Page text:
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Thread: Don't Talk To Cops

  1. #1
    thret is offline PNW Elite
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    Default Don't Talk To Cops

    Youtube lecture on why you should always take the 5th. Quite a few angles I had never heard of.

    YouTube - Don't Talk to Cops, Part 1
    YouTube - Don't Talk to Cops, Part 2
    How did you learn to play poker? By playing darts? - The Grand
    All you need in this life is ignorance and confidence, and then success is sure. - Mark Twain
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  2. #2
    bigfatbastard's Avatar
    bigfatbastard is offline PNW Amateur
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    Default Re: Don't Talk To Cops

    Some good advice - if you are in America!
    But don't forget that the US and Australia have very different laws
    and procedures. Not to mention that there are some circumstances
    in Australia where a person is compelled to speak to Police (or other
    authority).
    For example, you are most definitely required to state your name,
    address and date of birth when asked for it, and then provide proof
    of those details upon demand (identification, etc.). Certain driving
    matters demand a response, and there are others.

    Interesting nonetheless.

    Additionally, a great many crimes in Australia and around the world
    are solved not by Police-obtained confessions, but by public-obtained
    confessions from 'crims' down the pub who couldn't keep their mouths
    shut, bragging about their exploits - "look what I did" and such.
    It aint a perfect crime if someone else knows about it.

    BFB

  3. #3
    whitey9999 is offline PNW Amateur
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    Default Re: Don't Talk To Cops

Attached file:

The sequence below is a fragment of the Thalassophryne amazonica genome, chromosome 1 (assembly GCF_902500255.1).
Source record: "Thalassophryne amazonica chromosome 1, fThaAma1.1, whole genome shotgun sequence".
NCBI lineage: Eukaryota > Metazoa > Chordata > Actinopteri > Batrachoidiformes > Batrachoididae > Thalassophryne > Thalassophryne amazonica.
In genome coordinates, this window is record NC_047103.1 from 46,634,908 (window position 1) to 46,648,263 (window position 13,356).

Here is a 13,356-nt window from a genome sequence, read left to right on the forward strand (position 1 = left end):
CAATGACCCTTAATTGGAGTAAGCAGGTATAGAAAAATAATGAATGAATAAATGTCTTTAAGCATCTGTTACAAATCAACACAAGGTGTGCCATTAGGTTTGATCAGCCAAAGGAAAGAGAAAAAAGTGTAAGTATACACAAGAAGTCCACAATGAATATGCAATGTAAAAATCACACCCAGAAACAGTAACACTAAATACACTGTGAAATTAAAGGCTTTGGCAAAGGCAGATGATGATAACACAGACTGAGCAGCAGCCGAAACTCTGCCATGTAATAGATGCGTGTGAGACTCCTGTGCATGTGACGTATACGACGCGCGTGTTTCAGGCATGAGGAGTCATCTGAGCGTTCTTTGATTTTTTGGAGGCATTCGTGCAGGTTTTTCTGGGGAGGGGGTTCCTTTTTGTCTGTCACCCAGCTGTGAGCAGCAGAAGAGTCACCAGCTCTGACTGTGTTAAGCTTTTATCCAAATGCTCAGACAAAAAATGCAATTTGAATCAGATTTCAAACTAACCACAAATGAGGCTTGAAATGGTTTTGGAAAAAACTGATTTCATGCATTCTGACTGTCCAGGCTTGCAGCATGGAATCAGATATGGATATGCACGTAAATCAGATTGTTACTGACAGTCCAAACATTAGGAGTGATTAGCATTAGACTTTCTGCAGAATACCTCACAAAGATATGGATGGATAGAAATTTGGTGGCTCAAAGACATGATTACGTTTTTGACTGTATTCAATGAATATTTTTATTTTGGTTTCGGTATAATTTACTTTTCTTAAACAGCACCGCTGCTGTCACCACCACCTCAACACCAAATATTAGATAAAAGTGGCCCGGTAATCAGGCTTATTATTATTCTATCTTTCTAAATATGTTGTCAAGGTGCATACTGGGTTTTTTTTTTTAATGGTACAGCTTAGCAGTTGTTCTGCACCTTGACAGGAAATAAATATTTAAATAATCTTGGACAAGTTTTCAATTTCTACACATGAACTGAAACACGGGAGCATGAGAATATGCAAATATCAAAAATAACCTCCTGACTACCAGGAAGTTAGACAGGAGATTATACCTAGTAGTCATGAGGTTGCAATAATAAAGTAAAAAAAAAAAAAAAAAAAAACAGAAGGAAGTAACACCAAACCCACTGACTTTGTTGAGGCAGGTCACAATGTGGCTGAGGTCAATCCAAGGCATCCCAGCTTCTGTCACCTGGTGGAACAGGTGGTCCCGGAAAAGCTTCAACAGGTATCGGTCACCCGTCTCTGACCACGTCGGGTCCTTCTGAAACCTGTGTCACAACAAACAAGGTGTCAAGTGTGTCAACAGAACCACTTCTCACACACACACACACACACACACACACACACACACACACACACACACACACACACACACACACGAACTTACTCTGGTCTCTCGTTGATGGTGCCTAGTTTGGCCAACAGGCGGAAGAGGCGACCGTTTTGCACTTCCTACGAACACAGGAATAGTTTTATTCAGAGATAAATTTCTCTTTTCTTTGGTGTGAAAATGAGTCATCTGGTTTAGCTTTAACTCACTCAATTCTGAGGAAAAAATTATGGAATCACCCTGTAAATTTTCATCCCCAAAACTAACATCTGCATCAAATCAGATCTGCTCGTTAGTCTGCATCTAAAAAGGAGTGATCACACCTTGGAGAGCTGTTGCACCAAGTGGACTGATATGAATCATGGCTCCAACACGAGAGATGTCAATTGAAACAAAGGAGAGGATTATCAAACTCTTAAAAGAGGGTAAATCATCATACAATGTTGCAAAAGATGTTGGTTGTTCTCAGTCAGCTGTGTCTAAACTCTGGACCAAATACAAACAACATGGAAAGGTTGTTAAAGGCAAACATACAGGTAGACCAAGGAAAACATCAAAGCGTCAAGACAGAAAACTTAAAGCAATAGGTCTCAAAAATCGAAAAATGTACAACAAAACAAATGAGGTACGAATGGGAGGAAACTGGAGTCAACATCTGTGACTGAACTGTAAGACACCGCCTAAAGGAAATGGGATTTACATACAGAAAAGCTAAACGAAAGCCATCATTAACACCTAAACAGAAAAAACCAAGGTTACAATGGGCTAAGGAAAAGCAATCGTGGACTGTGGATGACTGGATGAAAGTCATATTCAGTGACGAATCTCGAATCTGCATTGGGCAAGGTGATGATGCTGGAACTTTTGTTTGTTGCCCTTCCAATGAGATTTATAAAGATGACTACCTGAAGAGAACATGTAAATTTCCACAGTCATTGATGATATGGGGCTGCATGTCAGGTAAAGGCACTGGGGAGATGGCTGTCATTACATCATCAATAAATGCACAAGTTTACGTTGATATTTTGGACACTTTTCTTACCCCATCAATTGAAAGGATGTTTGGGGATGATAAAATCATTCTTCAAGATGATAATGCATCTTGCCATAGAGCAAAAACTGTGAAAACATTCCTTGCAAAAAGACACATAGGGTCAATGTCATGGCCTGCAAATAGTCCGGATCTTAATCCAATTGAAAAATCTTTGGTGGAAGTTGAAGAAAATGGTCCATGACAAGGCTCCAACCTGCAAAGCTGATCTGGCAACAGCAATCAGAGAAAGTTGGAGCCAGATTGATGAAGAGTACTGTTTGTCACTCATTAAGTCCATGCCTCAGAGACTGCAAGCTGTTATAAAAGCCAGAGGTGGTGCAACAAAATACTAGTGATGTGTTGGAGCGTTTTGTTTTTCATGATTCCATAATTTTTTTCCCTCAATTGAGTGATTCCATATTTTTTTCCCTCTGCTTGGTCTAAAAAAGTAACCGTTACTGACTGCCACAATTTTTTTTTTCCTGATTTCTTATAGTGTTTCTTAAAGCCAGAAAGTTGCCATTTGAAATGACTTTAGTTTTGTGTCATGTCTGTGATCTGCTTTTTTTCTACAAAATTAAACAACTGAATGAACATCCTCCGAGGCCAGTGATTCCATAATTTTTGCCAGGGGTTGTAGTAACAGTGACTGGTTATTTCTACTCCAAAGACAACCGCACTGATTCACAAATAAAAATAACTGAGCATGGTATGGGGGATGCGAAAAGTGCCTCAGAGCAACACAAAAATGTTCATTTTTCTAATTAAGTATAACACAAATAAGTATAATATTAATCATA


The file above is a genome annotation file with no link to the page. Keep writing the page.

Yeh can't plead the 5th here, but good video to watch.

    Speaking of the issue, I just got fined for travelling with an invalid concession card. On the back it says " Personal information may be disclosed with the consent of the person to whom it relates or as permitted by legislation"
    The train officer said they don't issue the fines so a third part issues the fines.
    What is the legislation that they can freely give out your information, Since I didn't give consent to have my information given out to a third party.

  4. #4
    DaNRL's Avatar
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    Default Re: Don't Talk To Cops

    Quote Originally Posted by whitey9999 View Post
    Yeh can't plead the 5th here, but good video to watch.

    Speaking of the issue, I just got fined for travelling with an invalid concession card. On the back it says " Personal information may be disclosed with the consent of the person to whom it relates or as permitted by legislation"
    The train officer said they don't issue the fines so a third part issues the fines.
    What is the legislation that they can freely give out your information, Since I didn't give consent to have my information given out to a third party.